A TRUE KIND OF SERVICE

by Sarah Van Wagnen
Within any company, understanding it’s customers and client base is a major factor to building a successful business. USAA is a unique company for how much they value the thoughts and opinions of their customers. Their employees are trained extensively regarding customer care and satisfaction. Not only does this increase business, but it creates very high customer loyalty. USAA’s service reps make up 60% of the company alone, much greater than other competitors (McGregor, 2005).

USAA holds itself to an incredible standard when it comes to their customers. They keep their membership and mission first, live their core values, are authentic/trustworthy, create conditions for people to succeed, include diverse perspectives for superior results, and innovate while building for the future (“USAA”). Their core values include: service, loyalty, honesty, and integrity. These values stem from the fact that the company was started by Army officers to insure each others cars when no other company would (Rohde, 2012). The tradition of former service members working for current service members has not changed. USAA still requires 30 percent of their employees to be veterans or military spousaa-pictureuses (Shevory, 2014).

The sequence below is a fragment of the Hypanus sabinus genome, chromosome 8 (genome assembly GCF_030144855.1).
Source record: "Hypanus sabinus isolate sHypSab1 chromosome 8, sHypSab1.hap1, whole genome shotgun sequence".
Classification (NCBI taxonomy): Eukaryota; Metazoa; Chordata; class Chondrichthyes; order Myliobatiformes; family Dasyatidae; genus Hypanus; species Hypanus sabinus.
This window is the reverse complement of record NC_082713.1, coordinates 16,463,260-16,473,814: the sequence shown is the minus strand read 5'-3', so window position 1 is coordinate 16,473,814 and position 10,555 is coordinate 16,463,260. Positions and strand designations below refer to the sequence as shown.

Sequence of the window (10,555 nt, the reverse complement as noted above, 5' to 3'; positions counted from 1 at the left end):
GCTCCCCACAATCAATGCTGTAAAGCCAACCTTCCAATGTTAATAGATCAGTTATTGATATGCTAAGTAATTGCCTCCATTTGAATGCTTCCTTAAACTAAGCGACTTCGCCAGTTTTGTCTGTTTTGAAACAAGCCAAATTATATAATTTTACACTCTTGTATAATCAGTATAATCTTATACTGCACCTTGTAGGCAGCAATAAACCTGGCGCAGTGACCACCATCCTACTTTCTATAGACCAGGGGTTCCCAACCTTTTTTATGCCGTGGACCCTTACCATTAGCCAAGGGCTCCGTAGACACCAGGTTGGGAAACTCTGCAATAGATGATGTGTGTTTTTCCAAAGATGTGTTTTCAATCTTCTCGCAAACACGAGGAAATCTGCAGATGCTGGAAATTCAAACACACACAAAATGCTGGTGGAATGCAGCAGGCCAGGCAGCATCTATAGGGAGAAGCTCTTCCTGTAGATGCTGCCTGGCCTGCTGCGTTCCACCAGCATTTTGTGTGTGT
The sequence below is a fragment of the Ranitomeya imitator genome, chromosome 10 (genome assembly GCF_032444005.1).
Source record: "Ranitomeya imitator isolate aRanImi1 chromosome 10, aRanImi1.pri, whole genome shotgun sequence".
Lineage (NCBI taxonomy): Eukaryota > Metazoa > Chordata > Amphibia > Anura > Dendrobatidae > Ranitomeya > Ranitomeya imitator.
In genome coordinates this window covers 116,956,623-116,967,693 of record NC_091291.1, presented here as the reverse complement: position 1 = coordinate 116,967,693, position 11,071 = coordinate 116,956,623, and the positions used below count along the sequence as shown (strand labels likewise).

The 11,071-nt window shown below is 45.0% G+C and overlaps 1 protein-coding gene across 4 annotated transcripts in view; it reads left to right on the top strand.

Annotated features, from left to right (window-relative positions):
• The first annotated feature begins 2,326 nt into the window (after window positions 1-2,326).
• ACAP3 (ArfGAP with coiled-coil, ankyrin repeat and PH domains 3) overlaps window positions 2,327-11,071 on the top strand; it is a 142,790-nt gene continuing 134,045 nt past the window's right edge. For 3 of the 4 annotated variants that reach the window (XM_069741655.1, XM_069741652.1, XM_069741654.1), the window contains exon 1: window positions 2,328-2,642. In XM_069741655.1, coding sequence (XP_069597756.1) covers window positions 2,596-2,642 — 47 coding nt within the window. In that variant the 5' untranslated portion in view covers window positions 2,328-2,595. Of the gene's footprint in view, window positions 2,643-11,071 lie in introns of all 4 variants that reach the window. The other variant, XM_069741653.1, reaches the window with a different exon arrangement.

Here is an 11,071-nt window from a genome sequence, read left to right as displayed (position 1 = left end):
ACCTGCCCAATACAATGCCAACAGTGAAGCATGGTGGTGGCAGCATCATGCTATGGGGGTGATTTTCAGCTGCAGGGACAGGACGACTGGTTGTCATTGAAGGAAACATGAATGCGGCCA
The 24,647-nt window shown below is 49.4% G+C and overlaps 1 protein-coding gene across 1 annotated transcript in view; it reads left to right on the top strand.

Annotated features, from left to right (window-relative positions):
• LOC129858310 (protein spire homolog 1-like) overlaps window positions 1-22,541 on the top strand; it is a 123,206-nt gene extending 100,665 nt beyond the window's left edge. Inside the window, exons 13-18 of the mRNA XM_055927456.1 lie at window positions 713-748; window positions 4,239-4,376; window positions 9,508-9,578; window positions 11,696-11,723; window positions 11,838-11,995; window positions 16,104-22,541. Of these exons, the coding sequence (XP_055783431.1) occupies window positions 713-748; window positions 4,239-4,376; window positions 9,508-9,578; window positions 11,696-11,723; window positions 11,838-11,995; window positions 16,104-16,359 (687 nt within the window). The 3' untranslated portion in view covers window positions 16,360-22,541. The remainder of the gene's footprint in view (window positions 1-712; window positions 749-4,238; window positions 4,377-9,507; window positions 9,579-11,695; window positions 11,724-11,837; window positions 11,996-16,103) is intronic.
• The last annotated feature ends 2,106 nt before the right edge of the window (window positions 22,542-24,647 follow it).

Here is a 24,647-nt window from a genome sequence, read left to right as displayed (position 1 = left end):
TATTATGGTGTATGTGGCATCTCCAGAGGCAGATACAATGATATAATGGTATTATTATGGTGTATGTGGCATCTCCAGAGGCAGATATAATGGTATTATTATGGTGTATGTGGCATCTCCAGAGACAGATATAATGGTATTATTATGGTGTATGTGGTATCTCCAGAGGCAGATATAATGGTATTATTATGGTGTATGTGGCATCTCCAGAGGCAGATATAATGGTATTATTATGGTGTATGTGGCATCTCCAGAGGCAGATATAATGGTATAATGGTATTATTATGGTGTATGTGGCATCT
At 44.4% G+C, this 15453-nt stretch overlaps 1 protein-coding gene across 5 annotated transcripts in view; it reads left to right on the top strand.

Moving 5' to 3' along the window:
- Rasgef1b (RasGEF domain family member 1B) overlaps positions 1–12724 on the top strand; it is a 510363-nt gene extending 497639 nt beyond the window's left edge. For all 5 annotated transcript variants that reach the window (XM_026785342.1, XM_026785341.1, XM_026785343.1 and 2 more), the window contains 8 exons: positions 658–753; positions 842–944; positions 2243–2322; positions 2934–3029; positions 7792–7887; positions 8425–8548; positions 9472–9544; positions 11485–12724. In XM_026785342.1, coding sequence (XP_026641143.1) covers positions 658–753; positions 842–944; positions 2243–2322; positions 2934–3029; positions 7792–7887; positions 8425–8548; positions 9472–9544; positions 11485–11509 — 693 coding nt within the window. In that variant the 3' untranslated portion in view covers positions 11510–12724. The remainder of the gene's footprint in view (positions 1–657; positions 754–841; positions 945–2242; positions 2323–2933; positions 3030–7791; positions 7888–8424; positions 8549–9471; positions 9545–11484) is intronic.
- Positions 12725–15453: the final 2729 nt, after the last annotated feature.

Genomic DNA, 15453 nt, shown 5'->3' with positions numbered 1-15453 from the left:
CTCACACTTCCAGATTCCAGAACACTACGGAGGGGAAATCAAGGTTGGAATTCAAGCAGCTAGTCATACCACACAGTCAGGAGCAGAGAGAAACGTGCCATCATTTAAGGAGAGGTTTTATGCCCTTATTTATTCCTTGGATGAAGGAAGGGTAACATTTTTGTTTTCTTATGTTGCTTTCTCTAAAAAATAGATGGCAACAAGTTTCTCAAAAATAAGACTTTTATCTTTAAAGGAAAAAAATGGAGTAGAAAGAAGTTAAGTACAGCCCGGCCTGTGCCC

These standards align closely with both the foundational and relationship-based ethical perspectives within organizations. Within the foundational perspective USAA has a strong tradition of morals and how they treat their customers. They show their customers a great deal of respect and mutual trust; 98% of their customers USAA says they keep. Their company also uses the relationship-based ethical perspective when making decisions. They value open and honest communication with the public and their customers. Their goal is to build life-long relationships, they genuinely want to help people as a company and are less concerned about the “bottom-line”. Relationships with their customers always come first.